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RAIN 9/1: Live365 files suit over constitutionality of CRB

Posted on: 09/01/2009


Internet radio streaming and hosting company Live365 has filed suit in the D.C. federal court challenging the constitutionality of (and thus, the legitimacy of decisions by) the U.S. Copyright Royalty Board.

The CRB is the 3-judge panel that determines statutory royalties for sound recording copyrights for Internet radio when webcasters and copyright owners can’t reach marketplace agreements (which has happened for every royalty term since the passage of the law which established this process, the Digital Millennium Copyright Act).

Royalty collection agency Royalty Logic originally challenged the constitutionality of the judicial panel in a motion to the federal Appeals Court in May of 2008 (RAIN coverage here), then again this past March during the Appeal. And apparently, more than one appeals judge seemed to indicate the argument may have merit (here and here).

Royalty Logic argued the CRB judges were appointed in violation of the “Appointments Clause” (read more here and here). The CRB judges were named by the Librarian of Congress, and some interpret the Appointment Clause to require that only the Executive Branch can make such appointments.

In announcing the suit, Live365 quoted an appellate judge: “(The CRB) exercises expansive executive authority … unsupervised by the Librarian of Congress or by any other Executive Branch official… (This) statutory structure raises a serious Constitutional issue.”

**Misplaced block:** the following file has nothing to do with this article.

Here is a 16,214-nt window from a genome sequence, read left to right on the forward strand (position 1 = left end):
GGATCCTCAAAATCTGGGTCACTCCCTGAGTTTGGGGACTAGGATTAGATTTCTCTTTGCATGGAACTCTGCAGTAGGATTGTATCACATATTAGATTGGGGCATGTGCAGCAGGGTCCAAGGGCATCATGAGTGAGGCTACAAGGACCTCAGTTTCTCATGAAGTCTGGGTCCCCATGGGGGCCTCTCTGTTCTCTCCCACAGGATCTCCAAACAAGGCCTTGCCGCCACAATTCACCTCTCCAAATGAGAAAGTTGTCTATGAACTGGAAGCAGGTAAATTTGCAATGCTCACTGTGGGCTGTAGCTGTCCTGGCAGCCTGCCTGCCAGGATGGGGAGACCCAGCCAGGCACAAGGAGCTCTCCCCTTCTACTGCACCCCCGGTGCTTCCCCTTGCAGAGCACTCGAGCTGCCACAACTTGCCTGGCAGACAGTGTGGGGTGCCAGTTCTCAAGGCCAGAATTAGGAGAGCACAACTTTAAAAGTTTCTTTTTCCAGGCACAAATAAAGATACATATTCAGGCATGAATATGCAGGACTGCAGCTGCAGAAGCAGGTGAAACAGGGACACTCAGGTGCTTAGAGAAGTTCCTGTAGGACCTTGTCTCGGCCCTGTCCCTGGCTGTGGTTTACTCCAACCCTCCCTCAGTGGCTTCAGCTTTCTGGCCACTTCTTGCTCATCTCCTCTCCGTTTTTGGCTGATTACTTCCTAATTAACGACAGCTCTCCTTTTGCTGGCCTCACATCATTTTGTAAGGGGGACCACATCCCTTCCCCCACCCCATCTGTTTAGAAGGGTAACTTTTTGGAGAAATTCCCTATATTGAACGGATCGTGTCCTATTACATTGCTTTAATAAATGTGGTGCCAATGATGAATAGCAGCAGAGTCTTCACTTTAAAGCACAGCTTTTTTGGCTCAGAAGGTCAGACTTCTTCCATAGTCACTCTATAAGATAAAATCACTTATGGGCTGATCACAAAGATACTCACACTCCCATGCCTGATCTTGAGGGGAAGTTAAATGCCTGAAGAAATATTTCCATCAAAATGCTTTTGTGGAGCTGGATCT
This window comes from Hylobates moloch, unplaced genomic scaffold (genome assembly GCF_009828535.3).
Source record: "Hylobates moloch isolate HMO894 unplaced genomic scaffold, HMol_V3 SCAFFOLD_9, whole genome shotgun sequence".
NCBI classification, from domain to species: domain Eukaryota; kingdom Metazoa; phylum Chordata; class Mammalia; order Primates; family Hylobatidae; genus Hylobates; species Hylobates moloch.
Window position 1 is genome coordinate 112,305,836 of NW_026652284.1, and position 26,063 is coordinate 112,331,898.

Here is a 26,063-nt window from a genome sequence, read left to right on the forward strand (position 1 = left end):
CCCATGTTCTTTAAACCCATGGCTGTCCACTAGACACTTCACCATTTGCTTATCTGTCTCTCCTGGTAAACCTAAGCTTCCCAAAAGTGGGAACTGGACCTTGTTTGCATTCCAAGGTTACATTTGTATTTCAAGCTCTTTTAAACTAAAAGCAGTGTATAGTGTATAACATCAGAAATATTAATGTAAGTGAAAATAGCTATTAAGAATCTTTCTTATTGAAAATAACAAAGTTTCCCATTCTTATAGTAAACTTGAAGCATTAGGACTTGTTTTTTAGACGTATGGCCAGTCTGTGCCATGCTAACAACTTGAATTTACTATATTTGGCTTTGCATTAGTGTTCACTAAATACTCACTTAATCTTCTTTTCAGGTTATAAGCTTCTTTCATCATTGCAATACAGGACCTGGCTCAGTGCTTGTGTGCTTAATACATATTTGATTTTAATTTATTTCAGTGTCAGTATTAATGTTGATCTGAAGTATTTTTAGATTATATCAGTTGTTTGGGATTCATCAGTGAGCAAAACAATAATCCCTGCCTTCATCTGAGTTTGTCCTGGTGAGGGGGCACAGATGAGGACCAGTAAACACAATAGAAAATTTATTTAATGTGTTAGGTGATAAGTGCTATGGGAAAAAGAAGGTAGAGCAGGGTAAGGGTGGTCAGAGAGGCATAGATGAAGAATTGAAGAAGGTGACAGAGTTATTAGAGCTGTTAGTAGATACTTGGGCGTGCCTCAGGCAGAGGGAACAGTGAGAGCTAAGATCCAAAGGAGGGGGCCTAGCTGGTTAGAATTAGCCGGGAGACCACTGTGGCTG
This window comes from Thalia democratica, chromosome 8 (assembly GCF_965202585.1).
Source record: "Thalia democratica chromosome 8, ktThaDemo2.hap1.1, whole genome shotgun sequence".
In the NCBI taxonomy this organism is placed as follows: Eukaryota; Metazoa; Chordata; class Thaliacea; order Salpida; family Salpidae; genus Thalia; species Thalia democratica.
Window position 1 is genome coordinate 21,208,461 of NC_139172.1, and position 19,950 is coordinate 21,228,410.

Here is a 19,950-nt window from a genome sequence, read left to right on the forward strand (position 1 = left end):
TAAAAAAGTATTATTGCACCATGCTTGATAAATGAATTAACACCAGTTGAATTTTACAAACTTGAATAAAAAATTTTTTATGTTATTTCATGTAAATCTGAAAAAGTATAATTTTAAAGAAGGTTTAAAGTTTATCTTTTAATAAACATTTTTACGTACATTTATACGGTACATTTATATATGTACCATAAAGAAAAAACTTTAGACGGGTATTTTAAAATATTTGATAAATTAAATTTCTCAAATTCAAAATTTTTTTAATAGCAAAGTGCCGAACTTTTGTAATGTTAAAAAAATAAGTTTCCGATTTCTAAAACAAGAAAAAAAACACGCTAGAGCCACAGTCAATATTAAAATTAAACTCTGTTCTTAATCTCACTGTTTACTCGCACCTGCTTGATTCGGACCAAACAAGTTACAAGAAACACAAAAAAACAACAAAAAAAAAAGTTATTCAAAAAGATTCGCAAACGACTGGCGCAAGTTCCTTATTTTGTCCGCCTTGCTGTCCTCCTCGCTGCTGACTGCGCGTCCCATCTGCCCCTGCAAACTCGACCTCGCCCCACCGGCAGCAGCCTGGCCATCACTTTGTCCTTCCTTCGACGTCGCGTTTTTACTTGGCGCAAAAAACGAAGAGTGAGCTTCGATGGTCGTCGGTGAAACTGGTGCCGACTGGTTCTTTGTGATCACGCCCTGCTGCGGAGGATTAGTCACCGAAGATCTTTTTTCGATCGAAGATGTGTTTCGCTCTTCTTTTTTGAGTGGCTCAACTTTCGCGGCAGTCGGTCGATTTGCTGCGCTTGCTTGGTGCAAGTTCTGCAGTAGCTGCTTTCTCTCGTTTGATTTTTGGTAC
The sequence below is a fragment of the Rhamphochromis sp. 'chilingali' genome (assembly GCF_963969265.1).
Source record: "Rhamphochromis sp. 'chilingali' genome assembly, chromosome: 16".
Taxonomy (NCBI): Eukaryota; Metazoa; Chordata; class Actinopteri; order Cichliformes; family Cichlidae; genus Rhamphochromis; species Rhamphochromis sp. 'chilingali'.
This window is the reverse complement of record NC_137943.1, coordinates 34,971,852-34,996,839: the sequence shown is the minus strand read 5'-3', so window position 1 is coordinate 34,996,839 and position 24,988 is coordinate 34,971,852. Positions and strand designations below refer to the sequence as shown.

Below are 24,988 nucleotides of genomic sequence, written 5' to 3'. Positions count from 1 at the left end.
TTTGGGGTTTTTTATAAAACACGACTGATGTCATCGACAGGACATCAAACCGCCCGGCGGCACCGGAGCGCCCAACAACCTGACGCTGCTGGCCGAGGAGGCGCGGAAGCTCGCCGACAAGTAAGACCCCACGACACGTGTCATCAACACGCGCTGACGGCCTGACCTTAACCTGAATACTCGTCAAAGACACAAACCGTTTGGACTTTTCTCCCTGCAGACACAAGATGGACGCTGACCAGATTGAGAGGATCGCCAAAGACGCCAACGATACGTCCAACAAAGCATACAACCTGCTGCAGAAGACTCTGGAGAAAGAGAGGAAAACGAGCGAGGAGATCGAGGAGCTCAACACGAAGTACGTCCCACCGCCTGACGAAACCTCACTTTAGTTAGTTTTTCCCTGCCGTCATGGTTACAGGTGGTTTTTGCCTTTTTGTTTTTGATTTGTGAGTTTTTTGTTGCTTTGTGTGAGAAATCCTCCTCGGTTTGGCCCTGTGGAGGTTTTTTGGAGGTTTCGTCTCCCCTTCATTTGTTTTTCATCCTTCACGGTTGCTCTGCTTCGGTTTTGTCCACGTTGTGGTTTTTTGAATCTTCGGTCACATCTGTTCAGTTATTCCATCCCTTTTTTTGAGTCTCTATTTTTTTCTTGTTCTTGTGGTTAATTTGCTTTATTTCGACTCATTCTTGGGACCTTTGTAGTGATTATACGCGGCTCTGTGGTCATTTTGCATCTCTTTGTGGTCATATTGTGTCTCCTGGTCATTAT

The lawsuit seeks an injunction to prevent any further proceedings before the CRB until the Constitutional question is resolved. Arbitration for webcasting royalties for the 2011-2015 term is to begin shortly.


Apple has officially set the date of September 9 for its music-themed product launch event in San Francisco.

Of course, 09-09-09 is also the big launch date for the Beatles CD reissues and the Beatles Rockband video game, bolstering rumors that Apple’s announcements may include the long-awaited availability of Beatles music in the iTunes Music Store (never mind that the invitation Apple sent to journalists read, “It’s only rock and roll, but we like it,” paraphrasing the Rolling Stones.)

The event may also bring the announcement of Apple’s plan — codenamed “Cocktail” — to bundle albums sold on iTunes with extra digital content, as well as a new tablet-style device (more here).


Buy.com is selling the Slacker 4 GB Wi-Fi Portable Radio Player for $49.99 (it usually costs $250) here.

The Slacker device and Internet radio service allow the listener to tune in to personalizable Internet radio channels, even when not connected to the Internet (the device “caches” musical content). The service is available for free or with a subscription for ad-free streams.

PCMag, reporting the Buy.com sale, writes, “Although it’s bulky for a portable media player and there’s no video or photo support, (product reviewer Tim) Gideon praised its huge screen (4 inches), ability to store MP3s and WMAs, and ability to ban songs you hate.” The PCMag article is here.

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